Wilder reportedly did not mind these changes and even supported the new resolution. In the film’s last scene, the narrator is on the bridge, it’s eleven o’clock. “Tomorrow’s another day,” says the narrator, but rather than reassurance, this statement evokes an ambiguous, open-ended question: Will tomorrow be the same kind of day as today?
Sam Wood’s film is as experimental and stylized as the play. Presented in brief scenes, “Our Town” does not abide by the conventions of a linear narrative text. Viewers are told the fate of the characters almost as soon as they are introduced. Shot in a stylized black and white by cinematographer William Cameron Menzies, there is good use of deep focus (one year before it was used by Orson Welles in “Citizen Kane”).
To create the right ambience, Wood employs creative dissolves, montages, and superimpositions; an image of Emily at present is superimposed on her as a younger woman. Flashbacks and asides are also utilized, as in the wedding scene, when the thoughts of George and Emily are conveyed (George tells himself he doesn’t want to get married).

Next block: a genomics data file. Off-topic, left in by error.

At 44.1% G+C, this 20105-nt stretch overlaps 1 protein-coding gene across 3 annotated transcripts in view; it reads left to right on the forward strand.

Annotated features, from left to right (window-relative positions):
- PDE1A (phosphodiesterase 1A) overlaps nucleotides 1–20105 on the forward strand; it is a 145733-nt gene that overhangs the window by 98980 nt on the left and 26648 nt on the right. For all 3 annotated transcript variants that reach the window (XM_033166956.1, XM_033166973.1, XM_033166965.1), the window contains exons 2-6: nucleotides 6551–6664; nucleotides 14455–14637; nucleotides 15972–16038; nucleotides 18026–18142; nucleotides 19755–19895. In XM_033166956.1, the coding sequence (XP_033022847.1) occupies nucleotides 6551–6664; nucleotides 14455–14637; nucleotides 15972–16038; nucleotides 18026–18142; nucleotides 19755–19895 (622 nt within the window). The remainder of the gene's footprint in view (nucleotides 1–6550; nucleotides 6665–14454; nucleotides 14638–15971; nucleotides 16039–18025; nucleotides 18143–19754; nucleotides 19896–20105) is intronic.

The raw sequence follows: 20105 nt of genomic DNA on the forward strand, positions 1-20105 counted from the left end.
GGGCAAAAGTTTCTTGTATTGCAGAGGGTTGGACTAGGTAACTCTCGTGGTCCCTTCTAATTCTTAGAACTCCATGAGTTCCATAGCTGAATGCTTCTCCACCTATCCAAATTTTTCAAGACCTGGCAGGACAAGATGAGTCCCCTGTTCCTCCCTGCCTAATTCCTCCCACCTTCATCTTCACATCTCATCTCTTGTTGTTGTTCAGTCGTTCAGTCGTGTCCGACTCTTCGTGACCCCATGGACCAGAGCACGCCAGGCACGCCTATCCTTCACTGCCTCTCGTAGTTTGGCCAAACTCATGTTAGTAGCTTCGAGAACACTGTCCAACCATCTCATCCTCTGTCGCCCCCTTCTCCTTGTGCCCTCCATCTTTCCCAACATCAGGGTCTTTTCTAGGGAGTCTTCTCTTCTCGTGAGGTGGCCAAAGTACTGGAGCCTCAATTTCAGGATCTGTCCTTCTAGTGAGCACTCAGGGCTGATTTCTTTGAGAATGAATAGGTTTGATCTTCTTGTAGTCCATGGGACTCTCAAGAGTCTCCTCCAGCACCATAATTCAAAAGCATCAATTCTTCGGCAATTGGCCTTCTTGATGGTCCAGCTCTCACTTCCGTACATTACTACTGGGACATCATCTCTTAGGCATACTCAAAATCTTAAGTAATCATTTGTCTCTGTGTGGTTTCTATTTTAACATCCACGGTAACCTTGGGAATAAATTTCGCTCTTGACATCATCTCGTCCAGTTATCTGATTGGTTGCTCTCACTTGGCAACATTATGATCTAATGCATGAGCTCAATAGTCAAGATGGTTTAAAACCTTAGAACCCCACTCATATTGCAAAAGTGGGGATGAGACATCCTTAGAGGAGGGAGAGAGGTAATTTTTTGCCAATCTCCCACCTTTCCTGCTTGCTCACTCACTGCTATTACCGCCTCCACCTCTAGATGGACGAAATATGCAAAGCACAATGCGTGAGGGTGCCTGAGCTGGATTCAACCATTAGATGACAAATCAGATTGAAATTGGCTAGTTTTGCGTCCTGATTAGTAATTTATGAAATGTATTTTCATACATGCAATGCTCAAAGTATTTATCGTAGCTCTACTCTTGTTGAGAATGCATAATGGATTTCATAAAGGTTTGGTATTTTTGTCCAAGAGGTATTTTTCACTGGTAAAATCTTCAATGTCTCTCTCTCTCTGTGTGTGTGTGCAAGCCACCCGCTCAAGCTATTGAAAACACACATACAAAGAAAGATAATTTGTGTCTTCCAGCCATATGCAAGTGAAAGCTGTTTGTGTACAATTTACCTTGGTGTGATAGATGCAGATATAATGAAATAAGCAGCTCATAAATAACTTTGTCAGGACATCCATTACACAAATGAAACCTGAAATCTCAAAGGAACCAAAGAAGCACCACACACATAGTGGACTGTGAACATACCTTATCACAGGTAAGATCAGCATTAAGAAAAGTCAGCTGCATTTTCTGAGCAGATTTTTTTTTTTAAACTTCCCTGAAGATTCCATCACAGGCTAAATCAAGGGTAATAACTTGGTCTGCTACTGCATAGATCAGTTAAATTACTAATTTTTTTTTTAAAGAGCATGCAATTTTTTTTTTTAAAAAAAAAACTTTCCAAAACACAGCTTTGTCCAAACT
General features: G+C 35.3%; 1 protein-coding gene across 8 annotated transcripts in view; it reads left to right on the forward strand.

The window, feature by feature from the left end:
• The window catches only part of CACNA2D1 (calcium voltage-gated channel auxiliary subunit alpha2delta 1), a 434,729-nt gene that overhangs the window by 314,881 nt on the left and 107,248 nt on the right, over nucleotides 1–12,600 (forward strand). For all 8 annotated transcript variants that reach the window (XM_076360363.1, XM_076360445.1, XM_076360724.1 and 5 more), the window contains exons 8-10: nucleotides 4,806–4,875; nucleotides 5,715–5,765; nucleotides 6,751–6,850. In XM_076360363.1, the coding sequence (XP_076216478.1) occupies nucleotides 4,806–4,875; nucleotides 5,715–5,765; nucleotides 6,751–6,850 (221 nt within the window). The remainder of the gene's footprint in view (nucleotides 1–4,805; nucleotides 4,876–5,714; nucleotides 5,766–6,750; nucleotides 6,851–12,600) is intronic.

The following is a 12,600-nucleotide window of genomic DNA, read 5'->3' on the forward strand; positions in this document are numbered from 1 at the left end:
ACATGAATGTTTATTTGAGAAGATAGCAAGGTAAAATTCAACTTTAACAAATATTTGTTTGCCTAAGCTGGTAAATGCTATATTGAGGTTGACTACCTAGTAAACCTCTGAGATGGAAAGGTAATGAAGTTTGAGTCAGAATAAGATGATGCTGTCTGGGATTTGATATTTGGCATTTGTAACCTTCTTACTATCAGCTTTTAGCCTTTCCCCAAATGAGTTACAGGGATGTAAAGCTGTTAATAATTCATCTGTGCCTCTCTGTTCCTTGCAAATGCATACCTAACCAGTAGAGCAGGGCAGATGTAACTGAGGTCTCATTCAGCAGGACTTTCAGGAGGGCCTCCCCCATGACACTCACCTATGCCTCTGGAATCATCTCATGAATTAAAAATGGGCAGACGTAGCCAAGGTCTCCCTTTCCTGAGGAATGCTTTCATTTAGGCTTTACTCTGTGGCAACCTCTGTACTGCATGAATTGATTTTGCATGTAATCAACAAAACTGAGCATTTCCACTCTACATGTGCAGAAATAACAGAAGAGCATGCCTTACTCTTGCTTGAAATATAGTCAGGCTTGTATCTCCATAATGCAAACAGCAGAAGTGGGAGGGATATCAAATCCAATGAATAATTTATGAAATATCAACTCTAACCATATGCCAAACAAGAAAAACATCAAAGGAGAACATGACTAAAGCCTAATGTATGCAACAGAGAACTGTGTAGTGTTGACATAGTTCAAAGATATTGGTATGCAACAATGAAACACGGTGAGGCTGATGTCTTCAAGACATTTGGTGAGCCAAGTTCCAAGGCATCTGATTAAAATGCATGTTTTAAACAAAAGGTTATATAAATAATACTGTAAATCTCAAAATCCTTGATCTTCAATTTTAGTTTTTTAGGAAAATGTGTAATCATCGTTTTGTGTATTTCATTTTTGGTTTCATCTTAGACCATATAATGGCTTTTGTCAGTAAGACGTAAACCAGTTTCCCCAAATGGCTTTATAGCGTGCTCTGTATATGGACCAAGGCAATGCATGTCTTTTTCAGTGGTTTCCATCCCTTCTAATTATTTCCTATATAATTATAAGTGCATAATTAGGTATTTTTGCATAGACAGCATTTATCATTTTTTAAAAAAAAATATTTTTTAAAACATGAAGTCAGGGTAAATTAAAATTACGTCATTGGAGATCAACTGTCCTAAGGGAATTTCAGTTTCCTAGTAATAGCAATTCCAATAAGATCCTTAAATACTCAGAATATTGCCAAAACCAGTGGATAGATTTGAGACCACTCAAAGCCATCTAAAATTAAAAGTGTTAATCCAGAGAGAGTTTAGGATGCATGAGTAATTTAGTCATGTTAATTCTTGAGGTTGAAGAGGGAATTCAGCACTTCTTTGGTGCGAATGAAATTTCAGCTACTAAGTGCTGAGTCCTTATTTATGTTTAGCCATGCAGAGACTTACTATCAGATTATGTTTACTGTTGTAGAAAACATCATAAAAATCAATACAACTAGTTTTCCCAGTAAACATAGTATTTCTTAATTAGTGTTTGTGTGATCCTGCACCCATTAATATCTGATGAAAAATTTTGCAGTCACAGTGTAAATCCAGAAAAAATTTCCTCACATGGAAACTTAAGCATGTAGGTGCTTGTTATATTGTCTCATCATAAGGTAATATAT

A whole generation of playwrights was influenced by Wilder’s play. Arthur Miller, for example, believes that “Our Town” greatness lies in its focus on “the indestructibility, the everlastingness of the family and the community, its rhythm of life, its rootedness in the essentially safe cosmos despite troubles, wracks, and seemingly disastrous, but essentially temporary, dislocations.”
Cast
Mr. Morgan, the Narrator (Frank Morgan)
George Gibbs (William Holden)
Emily Webb (Martha Scott)
Mrs. Gibbs 9Fay Bainter)
Mrs. Webb (Beulah Bondi)
Dr. Gibbs (Thomas Mitchell)
Editor Webb (Guy Kibbee)
Howie Newsome (Stuart Erwin)
Simon Stinson (Philip Wood)
Mrs. Soames (Doro Merande)
Running time: 90 Minutes